These boxes can be buried almost entirely underground, leaving room to remove the lid, and are spliced into a drain tile system. Structures in the boxes can be used to raise the level of drainage outlets, helping to retain more water in the soil during dry times. (Courtesy of SDSU)
Few farmers have installed a control system to manage water discharged from underground pipes, even though it could benefit their bottom line and the environment, according to research underway at South Dakota State University.
“Drain tile” is the common name for perforated pipes that many farmers bury under their fields to remove excess water. John McMaine, an SDSU water management engineer, said there’s a simple way to manage drain tile outflow that only a small percentage of farmers use.
“It would probably be fewer than 10 percent,” McMaine said.
Conventional “free-draining” systems remove excess water to the depth of the underground pipes. “Controlled drainage” increases water retention in the soil by using a structure — sometimes specially designed boxes, and sometimes as simple as wooden boards manually stacked up — to raise the depth of drainage outlets, operating like spillways. The system helps to hold back more moisture in a field during periods when drainage is not needed, like a drought.
Climate change is increasing the number of severe flooding and drought events in the state, according to SDSU Extension State Climatologist Laura Edwards.
And when big rains come, farms are losing fertilizers like nitrogen – and money – by not using a system to manage discharged water. That can also contribute to soil erosion and loss of soil fertility. In addition, the discharge of excess water and nutrients into nearby rivers and streams causes water pollution.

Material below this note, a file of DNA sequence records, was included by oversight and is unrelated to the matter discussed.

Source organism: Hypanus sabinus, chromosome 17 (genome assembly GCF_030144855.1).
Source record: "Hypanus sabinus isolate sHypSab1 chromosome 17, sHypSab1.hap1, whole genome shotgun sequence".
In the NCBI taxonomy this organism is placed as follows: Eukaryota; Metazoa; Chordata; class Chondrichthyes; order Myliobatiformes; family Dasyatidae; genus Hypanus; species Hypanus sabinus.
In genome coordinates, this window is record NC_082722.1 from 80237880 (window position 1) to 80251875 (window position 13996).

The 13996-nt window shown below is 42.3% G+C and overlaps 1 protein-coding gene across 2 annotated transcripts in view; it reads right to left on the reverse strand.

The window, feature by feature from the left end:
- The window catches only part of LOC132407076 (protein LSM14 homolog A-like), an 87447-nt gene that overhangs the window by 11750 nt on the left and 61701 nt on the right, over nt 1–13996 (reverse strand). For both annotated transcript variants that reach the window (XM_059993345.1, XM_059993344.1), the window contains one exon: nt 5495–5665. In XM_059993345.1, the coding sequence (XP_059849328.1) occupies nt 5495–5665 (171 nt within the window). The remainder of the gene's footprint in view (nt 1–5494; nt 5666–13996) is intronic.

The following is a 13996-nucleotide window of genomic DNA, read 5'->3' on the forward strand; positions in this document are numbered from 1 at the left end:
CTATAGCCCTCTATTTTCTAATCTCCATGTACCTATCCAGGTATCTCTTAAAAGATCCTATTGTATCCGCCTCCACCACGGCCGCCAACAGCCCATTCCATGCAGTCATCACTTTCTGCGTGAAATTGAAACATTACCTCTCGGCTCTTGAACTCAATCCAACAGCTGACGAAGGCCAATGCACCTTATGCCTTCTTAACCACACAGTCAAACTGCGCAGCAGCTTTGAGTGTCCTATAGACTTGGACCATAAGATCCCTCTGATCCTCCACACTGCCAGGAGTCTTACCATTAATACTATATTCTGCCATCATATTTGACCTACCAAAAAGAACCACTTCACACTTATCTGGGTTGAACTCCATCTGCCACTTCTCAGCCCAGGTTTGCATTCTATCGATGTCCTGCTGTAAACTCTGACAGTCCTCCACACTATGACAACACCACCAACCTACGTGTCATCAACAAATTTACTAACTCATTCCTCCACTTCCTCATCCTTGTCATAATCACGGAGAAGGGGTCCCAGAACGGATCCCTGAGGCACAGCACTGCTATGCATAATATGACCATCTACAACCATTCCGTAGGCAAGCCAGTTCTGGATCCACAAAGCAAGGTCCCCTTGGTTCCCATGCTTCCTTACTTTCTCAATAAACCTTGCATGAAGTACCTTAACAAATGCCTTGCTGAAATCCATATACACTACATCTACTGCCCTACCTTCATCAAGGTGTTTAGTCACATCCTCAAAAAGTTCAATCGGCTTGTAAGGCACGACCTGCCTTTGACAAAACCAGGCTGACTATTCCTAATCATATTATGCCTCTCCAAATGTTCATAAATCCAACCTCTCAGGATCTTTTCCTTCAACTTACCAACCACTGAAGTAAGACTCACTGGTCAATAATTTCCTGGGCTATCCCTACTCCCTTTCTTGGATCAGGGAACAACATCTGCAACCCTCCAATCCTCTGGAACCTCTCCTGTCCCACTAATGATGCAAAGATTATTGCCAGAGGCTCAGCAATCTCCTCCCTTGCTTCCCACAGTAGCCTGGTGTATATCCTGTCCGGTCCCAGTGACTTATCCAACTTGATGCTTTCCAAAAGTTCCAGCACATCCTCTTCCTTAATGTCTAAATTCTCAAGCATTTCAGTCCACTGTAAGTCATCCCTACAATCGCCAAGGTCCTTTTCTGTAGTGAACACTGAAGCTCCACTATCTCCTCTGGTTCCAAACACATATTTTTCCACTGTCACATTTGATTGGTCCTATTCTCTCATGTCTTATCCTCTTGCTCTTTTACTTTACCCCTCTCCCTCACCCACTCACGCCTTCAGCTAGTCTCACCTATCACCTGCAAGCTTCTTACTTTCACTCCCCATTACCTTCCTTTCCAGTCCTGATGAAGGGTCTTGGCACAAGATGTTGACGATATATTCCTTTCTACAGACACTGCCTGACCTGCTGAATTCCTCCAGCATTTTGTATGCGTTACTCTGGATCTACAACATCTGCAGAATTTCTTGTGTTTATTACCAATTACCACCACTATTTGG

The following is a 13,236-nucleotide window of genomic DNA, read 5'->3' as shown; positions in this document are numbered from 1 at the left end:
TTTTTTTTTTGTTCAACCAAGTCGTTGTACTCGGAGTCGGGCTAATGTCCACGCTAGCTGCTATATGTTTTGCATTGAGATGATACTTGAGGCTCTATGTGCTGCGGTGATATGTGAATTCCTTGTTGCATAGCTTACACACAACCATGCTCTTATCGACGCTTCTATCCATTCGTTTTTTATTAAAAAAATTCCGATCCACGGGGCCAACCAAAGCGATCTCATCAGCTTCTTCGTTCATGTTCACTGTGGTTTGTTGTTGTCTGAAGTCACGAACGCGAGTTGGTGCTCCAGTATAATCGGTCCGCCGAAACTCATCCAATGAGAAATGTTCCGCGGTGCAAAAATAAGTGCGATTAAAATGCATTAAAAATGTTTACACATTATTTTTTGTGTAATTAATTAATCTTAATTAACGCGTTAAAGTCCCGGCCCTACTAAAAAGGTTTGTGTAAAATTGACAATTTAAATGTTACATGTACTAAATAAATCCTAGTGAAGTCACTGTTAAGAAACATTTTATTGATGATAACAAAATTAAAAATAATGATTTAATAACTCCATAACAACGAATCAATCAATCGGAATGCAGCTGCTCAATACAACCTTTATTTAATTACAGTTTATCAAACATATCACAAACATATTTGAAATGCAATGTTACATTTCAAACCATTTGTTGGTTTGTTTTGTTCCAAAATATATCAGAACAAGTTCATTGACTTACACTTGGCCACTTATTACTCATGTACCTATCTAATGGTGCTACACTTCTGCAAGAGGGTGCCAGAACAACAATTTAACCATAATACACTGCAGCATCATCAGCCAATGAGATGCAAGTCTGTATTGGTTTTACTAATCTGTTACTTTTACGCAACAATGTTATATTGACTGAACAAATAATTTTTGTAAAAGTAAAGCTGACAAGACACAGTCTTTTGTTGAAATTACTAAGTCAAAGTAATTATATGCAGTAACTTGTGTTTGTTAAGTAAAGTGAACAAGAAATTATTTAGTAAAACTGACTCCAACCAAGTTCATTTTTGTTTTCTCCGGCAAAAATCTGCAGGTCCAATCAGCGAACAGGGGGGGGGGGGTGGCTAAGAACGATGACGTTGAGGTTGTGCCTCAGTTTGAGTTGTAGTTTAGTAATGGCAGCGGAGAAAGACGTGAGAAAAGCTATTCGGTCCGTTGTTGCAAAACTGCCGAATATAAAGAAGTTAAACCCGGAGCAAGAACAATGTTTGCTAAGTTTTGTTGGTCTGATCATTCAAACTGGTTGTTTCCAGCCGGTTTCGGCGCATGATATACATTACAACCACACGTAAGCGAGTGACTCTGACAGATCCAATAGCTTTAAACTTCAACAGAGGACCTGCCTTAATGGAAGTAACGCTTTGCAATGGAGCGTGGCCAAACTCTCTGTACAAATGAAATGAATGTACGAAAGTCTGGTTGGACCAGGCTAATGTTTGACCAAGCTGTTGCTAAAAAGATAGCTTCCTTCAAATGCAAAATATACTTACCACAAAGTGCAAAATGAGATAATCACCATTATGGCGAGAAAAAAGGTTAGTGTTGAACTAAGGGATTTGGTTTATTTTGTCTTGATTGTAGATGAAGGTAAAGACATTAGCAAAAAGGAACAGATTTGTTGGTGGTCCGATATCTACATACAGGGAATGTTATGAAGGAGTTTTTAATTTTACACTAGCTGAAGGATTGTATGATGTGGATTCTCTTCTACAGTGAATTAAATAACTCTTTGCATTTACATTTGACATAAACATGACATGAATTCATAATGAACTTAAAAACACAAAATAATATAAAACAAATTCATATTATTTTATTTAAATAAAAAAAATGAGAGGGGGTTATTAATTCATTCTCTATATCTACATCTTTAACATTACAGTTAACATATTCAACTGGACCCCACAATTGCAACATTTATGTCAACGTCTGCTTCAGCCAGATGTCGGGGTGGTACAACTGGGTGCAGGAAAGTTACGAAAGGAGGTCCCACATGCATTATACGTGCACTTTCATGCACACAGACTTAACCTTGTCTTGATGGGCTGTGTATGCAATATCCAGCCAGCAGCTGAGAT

“We see less nitrate leaving with controlled drainage by, usually, between 40 and 50%,” McMaine said.
While farmers can benefit financially from controlling their tile drain discharge, McMaine said most need to be made aware of how simple implementing a system can be.
“Especially in a dry year, it would be nice to have the ability to turn my tile off, but they don’t know that’s something they don’t have to develop on their own,” McMaine said. “There are commercially available options to do that.”
And managing tile drainage may become even easier. McMaine and fellow researchers hope to design software that would automatically raise or lower the height of the “spillways” based on soil conditions, without farmers having to do it manually.
“Phase two is to start to develop that technology,” McMaine said. “Remote control structures will be installed, and we’ll develop the algorithms to make them truly automated.”
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